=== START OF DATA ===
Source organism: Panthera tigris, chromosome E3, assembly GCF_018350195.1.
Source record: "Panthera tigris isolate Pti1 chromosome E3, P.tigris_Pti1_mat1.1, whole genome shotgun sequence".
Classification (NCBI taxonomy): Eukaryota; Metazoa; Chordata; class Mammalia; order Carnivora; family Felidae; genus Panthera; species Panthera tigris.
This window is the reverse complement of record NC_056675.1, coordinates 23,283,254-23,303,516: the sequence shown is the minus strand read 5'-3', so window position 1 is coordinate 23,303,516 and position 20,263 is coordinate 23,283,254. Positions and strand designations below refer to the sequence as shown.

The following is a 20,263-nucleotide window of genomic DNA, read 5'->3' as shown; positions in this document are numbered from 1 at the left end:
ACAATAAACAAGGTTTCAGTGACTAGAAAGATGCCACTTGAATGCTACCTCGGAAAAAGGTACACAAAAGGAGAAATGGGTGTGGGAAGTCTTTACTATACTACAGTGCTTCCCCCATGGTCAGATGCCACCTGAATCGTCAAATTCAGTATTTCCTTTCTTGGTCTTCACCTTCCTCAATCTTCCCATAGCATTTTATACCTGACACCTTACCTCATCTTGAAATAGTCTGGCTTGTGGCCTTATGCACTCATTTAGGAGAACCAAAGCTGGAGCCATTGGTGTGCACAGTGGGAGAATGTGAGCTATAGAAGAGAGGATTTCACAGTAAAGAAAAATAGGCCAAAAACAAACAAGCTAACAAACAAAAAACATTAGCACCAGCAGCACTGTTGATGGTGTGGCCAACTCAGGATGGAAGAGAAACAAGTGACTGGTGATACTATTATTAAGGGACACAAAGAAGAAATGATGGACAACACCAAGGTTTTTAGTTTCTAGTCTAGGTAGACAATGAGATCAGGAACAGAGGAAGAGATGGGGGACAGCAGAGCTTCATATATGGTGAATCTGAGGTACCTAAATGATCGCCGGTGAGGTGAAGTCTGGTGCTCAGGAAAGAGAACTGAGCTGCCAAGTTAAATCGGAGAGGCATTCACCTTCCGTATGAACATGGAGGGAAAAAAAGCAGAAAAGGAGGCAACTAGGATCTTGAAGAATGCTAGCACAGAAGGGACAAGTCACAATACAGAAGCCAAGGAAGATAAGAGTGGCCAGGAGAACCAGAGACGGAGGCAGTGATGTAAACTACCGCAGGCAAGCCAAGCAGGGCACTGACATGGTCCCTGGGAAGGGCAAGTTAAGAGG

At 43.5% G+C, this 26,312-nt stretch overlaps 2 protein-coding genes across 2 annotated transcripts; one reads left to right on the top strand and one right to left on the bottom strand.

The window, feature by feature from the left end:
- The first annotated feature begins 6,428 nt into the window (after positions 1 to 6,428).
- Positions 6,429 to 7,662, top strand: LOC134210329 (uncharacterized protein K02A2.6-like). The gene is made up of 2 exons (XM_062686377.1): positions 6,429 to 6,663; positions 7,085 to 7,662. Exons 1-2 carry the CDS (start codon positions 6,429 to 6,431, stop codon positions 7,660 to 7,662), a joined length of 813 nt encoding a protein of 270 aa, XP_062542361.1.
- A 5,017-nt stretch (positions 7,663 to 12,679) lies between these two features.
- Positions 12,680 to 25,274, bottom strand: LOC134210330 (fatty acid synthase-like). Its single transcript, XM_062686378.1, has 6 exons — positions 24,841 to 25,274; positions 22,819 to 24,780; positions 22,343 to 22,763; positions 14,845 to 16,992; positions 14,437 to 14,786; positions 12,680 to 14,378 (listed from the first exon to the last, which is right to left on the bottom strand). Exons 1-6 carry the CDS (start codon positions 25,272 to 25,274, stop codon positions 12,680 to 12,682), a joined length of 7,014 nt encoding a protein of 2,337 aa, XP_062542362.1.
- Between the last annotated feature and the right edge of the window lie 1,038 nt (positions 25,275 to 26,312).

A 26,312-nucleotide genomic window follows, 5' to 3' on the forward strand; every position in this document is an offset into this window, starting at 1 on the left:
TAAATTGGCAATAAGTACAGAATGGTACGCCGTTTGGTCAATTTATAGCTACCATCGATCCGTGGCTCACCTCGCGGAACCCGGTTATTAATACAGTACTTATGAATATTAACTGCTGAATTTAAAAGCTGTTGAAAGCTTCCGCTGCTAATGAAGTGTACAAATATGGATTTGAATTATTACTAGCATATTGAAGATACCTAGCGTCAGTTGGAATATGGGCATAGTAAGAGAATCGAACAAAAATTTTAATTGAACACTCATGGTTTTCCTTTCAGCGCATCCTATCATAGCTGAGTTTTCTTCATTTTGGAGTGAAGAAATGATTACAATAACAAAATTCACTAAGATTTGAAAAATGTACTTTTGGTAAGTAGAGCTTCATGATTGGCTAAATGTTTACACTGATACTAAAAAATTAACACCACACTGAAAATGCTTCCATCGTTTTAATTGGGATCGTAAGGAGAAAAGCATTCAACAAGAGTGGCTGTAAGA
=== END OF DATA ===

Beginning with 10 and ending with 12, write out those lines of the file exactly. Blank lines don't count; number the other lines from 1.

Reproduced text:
- Positions 6,429 to 7,662, top strand: LOC134210329 (uncharacterized protein K02A2.6-like). The gene is made up of 2 exons (XM_062686377.1): positions 6,429 to 6,663; positions 7,085 to 7,662. Exons 1-2 carry the CDS (start codon positions 6,429 to 6,431, stop codon positions 7,660 to 7,662), a joined length of 813 nt encoding a protein of 270 aa, XP_062542361.1.
- A 5,017-nt stretch (positions 7,663 to 12,679) lies between these two features.
- Positions 12,680 to 25,274, bottom strand: LOC134210330 (fatty acid synthase-like). Its single transcript, XM_062686378.1, has 6 exons — positions 24,841 to 25,274; positions 22,819 to 24,780; positions 22,343 to 22,763; positions 14,845 to 16,992; positions 14,437 to 14,786; positions 12,680 to 14,378 (listed from the first exon to the last, which is right to left on the bottom strand). Exons 1-6 carry the CDS (start codon positions 25,272 to 25,274, stop codon positions 12,680 to 12,682), a joined length of 7,014 nt encoding a protein of 2,337 aa, XP_062542362.1.